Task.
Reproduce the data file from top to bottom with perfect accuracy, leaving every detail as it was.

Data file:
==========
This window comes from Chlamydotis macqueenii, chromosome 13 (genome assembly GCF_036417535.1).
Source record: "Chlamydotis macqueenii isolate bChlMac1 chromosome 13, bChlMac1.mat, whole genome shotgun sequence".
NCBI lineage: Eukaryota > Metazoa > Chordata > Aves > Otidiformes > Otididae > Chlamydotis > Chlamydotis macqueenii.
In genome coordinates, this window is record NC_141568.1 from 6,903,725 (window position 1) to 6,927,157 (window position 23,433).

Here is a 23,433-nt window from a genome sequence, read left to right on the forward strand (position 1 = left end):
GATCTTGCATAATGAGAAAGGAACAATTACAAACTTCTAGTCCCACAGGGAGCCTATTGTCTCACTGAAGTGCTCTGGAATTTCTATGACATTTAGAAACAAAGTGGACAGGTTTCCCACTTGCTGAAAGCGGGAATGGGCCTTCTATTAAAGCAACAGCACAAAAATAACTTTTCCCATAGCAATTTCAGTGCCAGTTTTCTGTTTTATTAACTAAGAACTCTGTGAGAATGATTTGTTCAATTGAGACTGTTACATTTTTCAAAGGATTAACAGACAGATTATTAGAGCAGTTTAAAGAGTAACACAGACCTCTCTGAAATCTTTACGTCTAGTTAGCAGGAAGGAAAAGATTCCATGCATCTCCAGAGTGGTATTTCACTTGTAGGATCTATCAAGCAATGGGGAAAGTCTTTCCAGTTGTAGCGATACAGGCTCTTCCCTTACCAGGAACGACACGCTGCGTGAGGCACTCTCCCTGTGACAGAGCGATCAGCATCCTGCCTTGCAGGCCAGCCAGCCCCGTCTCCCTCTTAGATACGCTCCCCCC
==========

This window comes from Chlamydotis macqueenii, chromosome 13 (genome assembly GCF_036417535.1).
Source record: "Chlamydotis macqueenii isolate bChlMac1 chromosome 13, bChlMac1.mat, whole genome shotgun sequence".
NCBI lineage: Eukaryota > Metazoa > Chordata > Aves > Otidiformes > Otididae > Chlamydotis > Chlamydotis macqueenii.
In genome coordinates, this window is record NC_141568.1 from 6,903,725 (window position 1) to 6,927,157 (window position 23,433).

Here is a 23,433-nt window from a genome sequence, read left to right on the forward strand (position 1 = left end):
GATCTTGCATAATGAGAAAGGAACAATTACAAACTTCTAGTCCCACAGGGAGCCTATTGTCTCACTGAAGTGCTCTGGAATTTCTATGACATTTAGAAACAAAGTGGACAGGTTTCCCACTTGCTGAAAGCGGGAATGGGCCTTCTATTAAAGCAACAGCACAAAAATAACTTTTCCCATAGCAATTTCAGTGCCAGTTTTCTGTTTTATTAACTAAGAACTCTGTGAGAATGATTTGTTCAATTGAGACTGTTACATTTTTCAAAGGATTAACAGACAGATTATTAGAGCAGTTTAAAGAGTAACACAGACCTCTCTGAAATCTTTACGTCTAGTTAGCAGGAAGGAAAAGATTCCATGCATCTCCAGAGTGGTATTTCACTTGTAGGATCTATCAAGCAATGGGGAAAGTCTTTCCAGTTGTAGCGATACAGGCTCTTCCCTTACCAGGAACGACACGCTGCGTGAGGCACTCTCCCTGTGACAGAGCGATCAGCATCCTGCCTTGCAGGCCAGCCAGCCCCGTCTCCCTCTTAGATACGCTCCCCCC